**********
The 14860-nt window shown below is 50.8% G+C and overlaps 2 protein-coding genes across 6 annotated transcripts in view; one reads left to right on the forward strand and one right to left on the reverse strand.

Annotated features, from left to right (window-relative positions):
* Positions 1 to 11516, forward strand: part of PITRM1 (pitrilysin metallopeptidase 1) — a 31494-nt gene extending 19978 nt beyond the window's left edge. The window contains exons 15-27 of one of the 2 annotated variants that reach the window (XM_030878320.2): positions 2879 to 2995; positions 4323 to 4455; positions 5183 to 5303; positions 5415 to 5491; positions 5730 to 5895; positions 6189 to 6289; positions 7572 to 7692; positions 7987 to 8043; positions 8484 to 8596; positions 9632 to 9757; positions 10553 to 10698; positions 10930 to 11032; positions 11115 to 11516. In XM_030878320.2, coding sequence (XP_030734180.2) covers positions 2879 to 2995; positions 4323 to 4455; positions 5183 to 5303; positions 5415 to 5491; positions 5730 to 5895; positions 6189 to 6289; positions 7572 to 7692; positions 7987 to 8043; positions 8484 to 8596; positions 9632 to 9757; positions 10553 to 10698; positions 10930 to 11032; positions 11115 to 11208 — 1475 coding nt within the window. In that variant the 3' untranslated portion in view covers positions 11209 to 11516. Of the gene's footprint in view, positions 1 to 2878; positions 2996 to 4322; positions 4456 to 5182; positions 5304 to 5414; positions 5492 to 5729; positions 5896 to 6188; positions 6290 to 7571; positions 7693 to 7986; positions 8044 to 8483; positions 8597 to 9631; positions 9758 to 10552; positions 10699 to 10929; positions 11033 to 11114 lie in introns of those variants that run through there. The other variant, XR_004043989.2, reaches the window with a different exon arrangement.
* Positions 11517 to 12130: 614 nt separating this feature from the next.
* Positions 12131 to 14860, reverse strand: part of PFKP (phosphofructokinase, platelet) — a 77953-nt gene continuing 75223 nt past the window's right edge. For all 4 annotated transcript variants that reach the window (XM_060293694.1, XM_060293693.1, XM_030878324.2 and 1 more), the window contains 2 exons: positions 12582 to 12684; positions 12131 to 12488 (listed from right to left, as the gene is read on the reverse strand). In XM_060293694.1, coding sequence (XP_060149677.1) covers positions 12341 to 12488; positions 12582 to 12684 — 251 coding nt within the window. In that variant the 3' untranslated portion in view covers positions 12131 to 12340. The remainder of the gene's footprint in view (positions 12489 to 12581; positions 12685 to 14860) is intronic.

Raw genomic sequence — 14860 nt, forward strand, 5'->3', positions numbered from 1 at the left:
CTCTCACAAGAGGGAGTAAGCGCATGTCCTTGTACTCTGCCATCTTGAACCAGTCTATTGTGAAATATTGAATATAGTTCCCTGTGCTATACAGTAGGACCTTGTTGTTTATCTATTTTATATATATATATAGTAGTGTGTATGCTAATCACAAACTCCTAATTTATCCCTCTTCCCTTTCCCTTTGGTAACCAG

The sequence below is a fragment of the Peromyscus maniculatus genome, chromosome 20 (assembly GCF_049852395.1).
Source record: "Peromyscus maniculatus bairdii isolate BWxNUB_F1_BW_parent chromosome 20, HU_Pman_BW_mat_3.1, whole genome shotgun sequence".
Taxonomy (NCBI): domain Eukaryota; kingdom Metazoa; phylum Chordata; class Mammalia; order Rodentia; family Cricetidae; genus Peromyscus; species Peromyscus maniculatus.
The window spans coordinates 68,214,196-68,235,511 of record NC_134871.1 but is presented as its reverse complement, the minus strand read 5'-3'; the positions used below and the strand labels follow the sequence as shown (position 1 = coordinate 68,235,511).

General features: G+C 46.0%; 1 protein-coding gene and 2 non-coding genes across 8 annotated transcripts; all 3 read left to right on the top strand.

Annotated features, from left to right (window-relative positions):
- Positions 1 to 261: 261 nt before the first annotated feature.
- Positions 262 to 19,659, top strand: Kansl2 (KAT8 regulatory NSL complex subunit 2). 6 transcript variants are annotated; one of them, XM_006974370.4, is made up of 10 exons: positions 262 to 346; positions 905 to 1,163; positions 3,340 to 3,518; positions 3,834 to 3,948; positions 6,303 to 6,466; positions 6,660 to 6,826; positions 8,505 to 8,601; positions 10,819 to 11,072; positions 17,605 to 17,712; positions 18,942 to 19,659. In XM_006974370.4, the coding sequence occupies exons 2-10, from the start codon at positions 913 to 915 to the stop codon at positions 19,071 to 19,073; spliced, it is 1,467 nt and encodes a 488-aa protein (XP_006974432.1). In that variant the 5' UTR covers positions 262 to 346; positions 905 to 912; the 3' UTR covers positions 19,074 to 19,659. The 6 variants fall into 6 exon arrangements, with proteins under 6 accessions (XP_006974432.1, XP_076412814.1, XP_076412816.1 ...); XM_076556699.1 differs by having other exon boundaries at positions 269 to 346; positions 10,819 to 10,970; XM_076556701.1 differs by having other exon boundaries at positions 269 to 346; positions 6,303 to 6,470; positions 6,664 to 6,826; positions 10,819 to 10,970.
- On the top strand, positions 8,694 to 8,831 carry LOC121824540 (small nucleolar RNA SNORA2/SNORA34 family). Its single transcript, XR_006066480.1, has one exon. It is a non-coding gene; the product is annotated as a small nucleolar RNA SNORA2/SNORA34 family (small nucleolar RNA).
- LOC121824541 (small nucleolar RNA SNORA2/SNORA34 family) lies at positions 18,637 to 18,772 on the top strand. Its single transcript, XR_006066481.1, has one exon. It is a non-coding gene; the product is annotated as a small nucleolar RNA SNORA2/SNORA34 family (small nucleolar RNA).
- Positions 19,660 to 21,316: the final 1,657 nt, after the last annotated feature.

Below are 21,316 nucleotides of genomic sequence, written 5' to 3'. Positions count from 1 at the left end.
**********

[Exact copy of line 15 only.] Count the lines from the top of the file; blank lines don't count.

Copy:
- Positions 262 to 19,659, top strand: Kansl2 (KAT8 regulatory NSL complex subunit 2). 6 transcript variants are annotated; one of them, XM_006974370.4, is made up of 10 exons: positions 262 to 346; positions 905 to 1,163; positions 3,340 to 3,518; positions 3,834 to 3,948; positions 6,303 to 6,466; positions 6,660 to 6,826; positions 8,505 to 8,601; positions 10,819 to 11,072; positions 17,605 to 17,712; positions 18,942 to 19,659. In XM_006974370.4, the coding sequence occupies exons 2-10, from the start codon at positions 913 to 915 to the stop codon at positions 19,071 to 19,073; spliced, it is 1,467 nt and encodes a 488-aa protein (XP_006974432.1). In that variant the 5' UTR covers positions 262 to 346; positions 905 to 912; the 3' UTR covers positions 19,074 to 19,659. The 6 variants fall into 6 exon arrangements, with proteins under 6 accessions (XP_006974432.1, XP_076412814.1, XP_076412816.1 ...); XM_076556699.1 differs by having other exon boundaries at positions 269 to 346; positions 10,819 to 10,970; XM_076556701.1 differs by having other exon boundaries at positions 269 to 346; positions 6,303 to 6,470; positions 6,664 to 6,826; positions 10,819 to 10,970.